Atmospheric electricity describes the electrical charges in the Earth's atmosphere (or that of another planet). The movement of charge between the Earth's surface, the atmosphere, and the ionosphere is known as the global atmospheric electrical circuit. Atmospheric electricity is an interdisciplinary topic with a long history, involving concepts from electrostatics, atmospheric physics, meteorology and Earth science.
Thunderstorms act as a giant battery in the atmosphere, charging up the electrosphere to about 400,000 volts with respect to the surface. This sets up an electric field throughout the atmosphere, which decreases with increase in altitude. Atmospheric ions created by cosmic rays and natural radioactivity move in the electric field, so a very small current flows through the atmosphere, even away from thunderstorms. Near the surface of the Earth, the magnitude of the field is on average around 100 V/m, oriented such that it drives positive charges down.
Atmospheric electricity involves both thunderstorms, which create lightning bolts to rapidly discharge huge amounts of atmospheric charge stored in storm clouds, and the continual electrification of the air due to ionization from cosmic rays and natural radioactivity, which ensure that the atmosphere is never quite neutral.
Main article: History of electromagnetic theory
Sparks drawn from electrical machines and from Leyden jars suggested to early experimenters Hauksbee, Newton, Wall, Nollet, and Gray that lightning was caused by electric discharges. In 1708, Dr. William Wall was one of the first to observe that spark discharges resembled miniature lightning, after observing the sparks from a charged piece of amber.
Benjamin Franklin's experiments showed that electrical phenomena of the atmosphere were not fundamentally different from those produced in the laboratory, by listing many similarities between electricity and lightning. By 1749, Franklin observed lightning to possess almost all the properties observable in electrical machines.
In July 1750, Franklin hypothesized that electricity could be taken from clouds via a tall metal aerial with a sharp point. Before Franklin could carry out his experiment, in 1752 Thomas-François Dalibard erected a 40-foot (12 m) iron rod at Marly-la-Ville, near Paris, drawing sparks from a passing cloud. With ground-insulated aerials, an experimenter could bring a grounded lead with an insulated wax handle close to the aerial, and observe a spark discharge from the aerial to the grounding wire. In May 1752, Dalibard affirmed that Franklin's theory was correct.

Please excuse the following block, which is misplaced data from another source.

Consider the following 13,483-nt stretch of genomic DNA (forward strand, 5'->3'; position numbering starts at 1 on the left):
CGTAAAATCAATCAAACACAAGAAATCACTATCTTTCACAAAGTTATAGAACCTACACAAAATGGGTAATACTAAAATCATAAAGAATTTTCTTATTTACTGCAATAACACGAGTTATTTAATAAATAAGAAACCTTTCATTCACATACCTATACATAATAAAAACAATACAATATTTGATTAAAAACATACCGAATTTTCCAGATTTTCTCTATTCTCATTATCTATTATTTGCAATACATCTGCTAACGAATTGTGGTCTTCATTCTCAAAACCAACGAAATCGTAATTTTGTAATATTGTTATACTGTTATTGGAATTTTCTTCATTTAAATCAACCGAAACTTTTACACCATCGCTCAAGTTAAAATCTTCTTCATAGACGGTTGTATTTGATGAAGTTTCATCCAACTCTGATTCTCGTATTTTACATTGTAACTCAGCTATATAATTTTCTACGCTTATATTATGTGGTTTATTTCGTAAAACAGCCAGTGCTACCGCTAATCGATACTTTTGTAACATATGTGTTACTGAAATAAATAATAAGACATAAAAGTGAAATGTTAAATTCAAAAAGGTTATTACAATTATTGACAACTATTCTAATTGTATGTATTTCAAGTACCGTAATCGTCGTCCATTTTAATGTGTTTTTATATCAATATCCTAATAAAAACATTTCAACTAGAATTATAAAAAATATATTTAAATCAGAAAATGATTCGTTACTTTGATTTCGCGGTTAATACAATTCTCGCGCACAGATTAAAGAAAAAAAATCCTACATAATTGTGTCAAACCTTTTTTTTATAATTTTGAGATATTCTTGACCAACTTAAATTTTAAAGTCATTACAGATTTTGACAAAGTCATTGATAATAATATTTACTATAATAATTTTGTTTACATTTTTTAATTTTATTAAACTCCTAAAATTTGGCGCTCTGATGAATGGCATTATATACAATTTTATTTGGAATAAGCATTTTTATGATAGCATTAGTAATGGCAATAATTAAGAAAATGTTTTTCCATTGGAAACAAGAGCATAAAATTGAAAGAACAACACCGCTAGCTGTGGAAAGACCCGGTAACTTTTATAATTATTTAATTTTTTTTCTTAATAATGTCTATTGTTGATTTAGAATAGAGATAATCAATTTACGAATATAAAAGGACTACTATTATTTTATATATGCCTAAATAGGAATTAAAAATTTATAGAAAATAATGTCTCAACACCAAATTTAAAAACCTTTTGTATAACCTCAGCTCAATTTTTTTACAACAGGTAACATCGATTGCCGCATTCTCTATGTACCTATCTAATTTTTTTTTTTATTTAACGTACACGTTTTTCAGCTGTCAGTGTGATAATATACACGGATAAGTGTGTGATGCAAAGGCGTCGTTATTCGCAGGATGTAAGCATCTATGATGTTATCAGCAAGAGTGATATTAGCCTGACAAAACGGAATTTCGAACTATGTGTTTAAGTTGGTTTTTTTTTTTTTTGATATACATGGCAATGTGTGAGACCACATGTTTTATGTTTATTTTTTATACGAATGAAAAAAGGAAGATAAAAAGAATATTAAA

Around June 1752, Franklin reportedly performed his famous kite experiment. The kite experiment was repeated by Romas, who drew from a metallic string sparks 9 feet (2.7 m) long, and by Cavallo, who made many important observations on atmospheric electricity. Lemonnier (1752) also reproduced Franklin's experiment with an aerial, but substituted the ground wire with some dust particles (testing attraction). He went on to document the fair weather condition, the clear-day electrification of the atmosphere, and its diurnal variation. Beccaria (1775) confirmed Lemonnier's diurnal variation data and determined that the atmosphere's charge polarity was positive in fair weather. Saussure (1779) recorded data relating to a conductor's induced charge in the atmosphere. Saussure's instrument (which contained two small spheres suspended in parallel with two thin wires) was a precursor to the electrometer. Saussure found that the atmospheric electrification under clear weather conditions had an annual variation, and that it also varied with height. In 1785, Coulomb discovered the electrical conductivity of air. His discovery was contrary to the prevailing thought at the time, that the atmospheric gases were insulators (which they are to some extent, or at least not very good conductors when not ionized). Erman (1804) theorized that the Earth was negatively charged, and Peltier (1842) tested and confirmed Erman's idea.
Several researchers contributed to the growing body of knowledge about atmospheric electrical phenomena. Francis Ronalds began observing the potential gradient and air-earth currents around 1810, including making continuous automated recordings. He resumed his research in the 1840s as the inaugural Honorary Director of the Kew Observatory, where the first extended and comprehensive dataset of electrical and associated meteorological parameters was created. He also supplied his equipment to other facilities around the world with the goal of delineating atmospheric electricity on a global scale. Kelvin's new water dropper collector and divided-ring electrometer were introduced at Kew Observatory in the 1860s, and atmospheric electricity remained a speciality of the observatory until its closure. For high-altitude measurements, kites were once used, and weather balloons or aerostats are still used, to lift experimental equipment into the air. Early experimenters even went aloft themselves in hot-air balloons.